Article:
January 26, 2010

Human Sexuality Online Course

Human Sexuality Online Course
Human Sexuality CEUS
Human Sexuality Continuing Education
Interns and License Renewal
Full text Click here
Human Sexuality
(10 hours/units)
© 2009 by Aspira Continuing Education. All rights reserved. No part of this material may be transmitted or reproduced in any form, or by any means, mechanical or electronic without written permission of Aspira Continuing Education.

1. Define the different study/research areas of human sexuality.
2. Increase familiarity with concepts related to the psychology of sex
3. Identify and evaluate clinical perspectives related to sexual activity and lifestyles.
4. Explore the impact religious belief systems on sex.
5. Learn specific laws related to sex and sexual crimes.
6. Identify the causes and symptoms of STDs
7. Increase familiarity with sexual disorders
Table of Contents:
1. Definition
2. Psychology and Sex
3. Sexual Activity and Lifestyles
4. Religion and Sex
5. The Law and Sex
6. Sexually Transmitted Diseases
7. Masters and Johnson
8. Sexual Disorders
9. References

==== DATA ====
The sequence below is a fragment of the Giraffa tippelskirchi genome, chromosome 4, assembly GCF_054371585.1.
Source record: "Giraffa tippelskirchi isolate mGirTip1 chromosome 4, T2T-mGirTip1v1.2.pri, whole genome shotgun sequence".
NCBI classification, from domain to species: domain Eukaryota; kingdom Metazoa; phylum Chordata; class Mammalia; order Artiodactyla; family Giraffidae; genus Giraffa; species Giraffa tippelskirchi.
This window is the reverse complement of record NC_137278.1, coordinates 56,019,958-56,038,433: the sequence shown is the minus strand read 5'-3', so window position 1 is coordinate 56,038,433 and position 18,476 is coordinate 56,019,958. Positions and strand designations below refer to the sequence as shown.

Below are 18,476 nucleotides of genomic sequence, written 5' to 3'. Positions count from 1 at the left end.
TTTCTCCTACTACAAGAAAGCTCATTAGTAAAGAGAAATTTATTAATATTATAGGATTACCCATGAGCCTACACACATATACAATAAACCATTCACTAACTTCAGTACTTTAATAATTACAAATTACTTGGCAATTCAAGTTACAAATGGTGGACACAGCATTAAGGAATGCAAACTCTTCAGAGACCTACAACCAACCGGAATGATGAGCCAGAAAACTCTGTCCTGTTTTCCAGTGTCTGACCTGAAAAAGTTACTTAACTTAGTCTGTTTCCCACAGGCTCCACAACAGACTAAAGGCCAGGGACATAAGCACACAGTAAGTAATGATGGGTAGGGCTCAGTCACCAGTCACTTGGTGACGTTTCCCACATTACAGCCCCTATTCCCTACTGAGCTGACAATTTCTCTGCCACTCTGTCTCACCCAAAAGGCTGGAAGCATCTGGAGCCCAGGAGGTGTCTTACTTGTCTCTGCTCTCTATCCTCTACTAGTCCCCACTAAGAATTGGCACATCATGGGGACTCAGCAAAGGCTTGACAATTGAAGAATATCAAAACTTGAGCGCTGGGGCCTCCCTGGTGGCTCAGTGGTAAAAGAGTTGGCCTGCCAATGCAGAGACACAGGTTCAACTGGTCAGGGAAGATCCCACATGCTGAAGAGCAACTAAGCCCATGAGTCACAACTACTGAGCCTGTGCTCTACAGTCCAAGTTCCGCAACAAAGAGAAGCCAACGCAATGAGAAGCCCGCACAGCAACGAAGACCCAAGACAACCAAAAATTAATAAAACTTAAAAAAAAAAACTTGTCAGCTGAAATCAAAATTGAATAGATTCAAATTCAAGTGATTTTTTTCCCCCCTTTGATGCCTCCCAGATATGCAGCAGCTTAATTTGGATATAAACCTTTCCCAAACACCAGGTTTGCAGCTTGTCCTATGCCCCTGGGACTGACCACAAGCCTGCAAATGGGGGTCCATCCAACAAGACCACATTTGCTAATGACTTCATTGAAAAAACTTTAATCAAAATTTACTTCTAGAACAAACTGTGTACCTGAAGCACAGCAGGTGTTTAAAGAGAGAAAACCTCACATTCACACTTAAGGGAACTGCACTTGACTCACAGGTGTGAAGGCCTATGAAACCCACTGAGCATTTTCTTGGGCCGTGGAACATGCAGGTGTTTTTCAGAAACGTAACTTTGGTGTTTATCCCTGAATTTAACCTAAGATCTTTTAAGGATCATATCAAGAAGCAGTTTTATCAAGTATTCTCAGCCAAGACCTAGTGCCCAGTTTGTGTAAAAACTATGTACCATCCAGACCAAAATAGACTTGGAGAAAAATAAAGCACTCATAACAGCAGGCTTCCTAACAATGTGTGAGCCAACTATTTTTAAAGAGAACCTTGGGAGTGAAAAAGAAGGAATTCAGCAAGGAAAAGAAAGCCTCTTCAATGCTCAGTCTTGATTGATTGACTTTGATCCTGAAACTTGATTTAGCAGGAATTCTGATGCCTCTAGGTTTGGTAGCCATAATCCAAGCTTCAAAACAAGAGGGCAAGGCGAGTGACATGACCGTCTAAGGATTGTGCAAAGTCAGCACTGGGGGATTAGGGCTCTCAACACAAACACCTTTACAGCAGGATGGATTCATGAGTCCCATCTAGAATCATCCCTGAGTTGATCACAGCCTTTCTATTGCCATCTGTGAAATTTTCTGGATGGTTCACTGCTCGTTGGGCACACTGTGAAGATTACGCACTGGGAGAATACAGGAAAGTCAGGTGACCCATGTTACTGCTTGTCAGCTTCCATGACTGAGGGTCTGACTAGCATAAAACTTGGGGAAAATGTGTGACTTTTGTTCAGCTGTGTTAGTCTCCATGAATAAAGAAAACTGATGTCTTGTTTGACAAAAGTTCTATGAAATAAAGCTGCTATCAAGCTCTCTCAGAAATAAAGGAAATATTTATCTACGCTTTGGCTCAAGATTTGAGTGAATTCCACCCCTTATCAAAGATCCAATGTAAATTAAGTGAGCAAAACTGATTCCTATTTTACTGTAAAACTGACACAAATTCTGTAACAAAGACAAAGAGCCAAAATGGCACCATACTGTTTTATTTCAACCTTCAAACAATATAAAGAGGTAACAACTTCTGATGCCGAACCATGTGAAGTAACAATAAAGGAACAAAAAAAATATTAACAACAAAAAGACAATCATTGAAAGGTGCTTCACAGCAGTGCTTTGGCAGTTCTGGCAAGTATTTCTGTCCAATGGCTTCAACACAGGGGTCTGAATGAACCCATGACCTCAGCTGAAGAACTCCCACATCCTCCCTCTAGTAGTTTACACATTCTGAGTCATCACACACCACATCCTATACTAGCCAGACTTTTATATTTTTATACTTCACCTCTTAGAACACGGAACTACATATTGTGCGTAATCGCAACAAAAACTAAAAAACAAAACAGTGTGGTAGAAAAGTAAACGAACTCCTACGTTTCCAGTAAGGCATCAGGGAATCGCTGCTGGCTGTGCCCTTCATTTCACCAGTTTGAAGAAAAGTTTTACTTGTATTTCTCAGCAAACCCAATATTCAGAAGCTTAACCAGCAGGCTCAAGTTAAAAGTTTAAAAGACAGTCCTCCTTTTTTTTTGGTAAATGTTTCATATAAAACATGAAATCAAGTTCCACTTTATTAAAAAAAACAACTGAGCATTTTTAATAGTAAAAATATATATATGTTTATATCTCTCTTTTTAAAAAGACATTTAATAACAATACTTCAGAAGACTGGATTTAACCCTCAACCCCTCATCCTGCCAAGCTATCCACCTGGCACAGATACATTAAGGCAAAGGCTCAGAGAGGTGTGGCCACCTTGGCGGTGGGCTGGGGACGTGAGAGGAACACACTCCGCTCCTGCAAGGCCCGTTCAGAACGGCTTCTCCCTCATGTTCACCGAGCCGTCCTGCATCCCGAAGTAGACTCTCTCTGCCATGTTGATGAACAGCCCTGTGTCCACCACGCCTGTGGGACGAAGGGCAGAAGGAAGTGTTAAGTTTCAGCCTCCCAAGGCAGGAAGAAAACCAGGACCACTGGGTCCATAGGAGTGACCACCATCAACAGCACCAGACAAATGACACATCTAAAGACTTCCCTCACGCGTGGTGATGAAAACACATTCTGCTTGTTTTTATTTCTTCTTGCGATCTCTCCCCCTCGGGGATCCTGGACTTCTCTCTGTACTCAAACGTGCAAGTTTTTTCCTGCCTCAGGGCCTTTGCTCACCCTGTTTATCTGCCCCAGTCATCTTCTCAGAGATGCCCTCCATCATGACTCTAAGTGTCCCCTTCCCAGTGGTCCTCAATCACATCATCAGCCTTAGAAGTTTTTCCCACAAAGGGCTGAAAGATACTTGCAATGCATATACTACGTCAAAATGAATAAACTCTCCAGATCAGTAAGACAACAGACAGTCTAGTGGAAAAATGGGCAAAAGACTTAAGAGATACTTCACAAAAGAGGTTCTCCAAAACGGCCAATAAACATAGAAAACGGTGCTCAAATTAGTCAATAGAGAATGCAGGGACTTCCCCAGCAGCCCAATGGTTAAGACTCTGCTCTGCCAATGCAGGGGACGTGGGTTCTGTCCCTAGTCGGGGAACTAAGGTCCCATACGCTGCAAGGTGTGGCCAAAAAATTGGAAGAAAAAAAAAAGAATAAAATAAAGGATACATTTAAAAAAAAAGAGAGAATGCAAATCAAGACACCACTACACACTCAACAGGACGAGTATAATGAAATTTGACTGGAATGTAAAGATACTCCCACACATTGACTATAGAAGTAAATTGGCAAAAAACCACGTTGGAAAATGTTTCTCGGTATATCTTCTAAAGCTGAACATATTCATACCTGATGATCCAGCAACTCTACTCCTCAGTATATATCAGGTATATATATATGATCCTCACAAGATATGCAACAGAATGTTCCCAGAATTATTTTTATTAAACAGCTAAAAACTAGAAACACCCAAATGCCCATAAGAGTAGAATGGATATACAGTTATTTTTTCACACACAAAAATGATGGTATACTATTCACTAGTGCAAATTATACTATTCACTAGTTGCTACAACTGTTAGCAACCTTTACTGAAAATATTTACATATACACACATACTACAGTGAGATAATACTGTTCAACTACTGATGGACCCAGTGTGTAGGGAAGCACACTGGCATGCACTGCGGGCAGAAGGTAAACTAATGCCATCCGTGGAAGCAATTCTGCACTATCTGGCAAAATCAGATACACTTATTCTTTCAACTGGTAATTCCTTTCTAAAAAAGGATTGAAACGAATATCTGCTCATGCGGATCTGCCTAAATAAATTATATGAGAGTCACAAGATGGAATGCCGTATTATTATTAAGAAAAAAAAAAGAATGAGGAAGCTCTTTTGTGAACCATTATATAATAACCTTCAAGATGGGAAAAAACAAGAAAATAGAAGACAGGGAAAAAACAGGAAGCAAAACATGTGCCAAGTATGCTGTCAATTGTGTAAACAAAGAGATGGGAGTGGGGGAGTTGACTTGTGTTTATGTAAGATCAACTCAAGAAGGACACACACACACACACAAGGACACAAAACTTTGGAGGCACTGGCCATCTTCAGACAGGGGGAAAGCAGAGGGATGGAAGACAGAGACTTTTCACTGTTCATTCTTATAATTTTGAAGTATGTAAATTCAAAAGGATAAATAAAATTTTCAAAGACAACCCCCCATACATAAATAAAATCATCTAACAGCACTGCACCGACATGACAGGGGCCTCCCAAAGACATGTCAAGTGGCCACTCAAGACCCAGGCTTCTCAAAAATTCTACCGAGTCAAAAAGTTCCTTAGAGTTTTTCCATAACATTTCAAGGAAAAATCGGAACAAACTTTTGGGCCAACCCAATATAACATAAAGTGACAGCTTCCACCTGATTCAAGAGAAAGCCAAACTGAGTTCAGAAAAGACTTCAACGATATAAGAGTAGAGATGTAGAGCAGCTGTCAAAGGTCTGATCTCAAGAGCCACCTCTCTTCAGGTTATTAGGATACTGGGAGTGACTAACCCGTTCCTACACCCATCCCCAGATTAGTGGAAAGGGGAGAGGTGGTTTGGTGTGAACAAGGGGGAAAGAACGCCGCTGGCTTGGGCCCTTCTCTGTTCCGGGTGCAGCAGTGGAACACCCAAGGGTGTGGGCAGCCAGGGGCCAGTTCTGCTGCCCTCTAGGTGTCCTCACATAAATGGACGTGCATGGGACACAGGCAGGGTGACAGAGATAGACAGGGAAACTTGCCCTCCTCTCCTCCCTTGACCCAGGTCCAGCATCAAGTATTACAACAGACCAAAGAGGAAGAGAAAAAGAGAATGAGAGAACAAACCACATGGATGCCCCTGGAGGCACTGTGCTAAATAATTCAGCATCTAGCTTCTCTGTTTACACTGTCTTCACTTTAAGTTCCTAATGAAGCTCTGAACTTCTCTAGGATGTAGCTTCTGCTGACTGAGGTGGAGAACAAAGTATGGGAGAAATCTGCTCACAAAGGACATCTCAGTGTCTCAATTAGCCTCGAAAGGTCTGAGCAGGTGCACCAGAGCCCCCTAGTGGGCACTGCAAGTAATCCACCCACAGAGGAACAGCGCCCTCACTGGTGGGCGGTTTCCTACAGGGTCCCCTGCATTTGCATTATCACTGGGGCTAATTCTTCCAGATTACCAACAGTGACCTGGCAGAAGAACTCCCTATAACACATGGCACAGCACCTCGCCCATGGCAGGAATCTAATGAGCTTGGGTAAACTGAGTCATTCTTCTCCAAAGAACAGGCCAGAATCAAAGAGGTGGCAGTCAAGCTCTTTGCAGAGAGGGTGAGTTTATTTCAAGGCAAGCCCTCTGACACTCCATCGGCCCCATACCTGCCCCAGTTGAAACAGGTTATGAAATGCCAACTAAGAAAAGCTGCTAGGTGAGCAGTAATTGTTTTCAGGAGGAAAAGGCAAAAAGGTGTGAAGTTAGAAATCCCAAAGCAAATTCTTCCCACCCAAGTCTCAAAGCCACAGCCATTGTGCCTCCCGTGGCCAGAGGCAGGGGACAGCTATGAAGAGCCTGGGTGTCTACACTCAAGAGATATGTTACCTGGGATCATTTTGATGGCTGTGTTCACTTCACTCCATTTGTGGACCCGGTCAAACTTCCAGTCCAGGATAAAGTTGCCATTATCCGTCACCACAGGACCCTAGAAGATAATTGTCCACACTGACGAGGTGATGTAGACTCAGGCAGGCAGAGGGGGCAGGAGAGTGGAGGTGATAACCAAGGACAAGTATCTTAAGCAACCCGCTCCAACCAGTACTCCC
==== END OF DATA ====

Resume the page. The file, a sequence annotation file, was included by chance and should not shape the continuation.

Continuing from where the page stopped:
1. Definition
Human sexuality can be defined as the manner in which people experience and express themselves as sexual beings. There are many facets in the study of human sexuality including:
• Biological
• Emotional
• Physical
• Sociological
• Philosophical
(Ellen Ross, Rayna Rapp Sex and Society: A Research Note from Social History and Anthropology Comparative Studies in Society and History).
From a biological perspective, sexuality is defined as “the reproductive mechanism as well as the basic biological drive that exists in all species and can encompass sexual intercourse and sexual contact in all its forms”. There are also emotional or physical perspectives of sexuality, which refers to the “bond that exists between individuals, which may be expressed through profound feelings or emotions, and which may be manifested in physical or medical concerns about the physiological or even psychological aspects of sexual behavior”. Sociologically, it includes the cultural, political, and legal aspects of sexual behavior. Philosophically, it emphasizes the moral, ethical, theological, spiritual or religious aspects of sexual behavior (Ellen Ross, Rayna Rapp Sex and Society: A Research Note from Social History and Anthropology Comparative Studies in Society and History).

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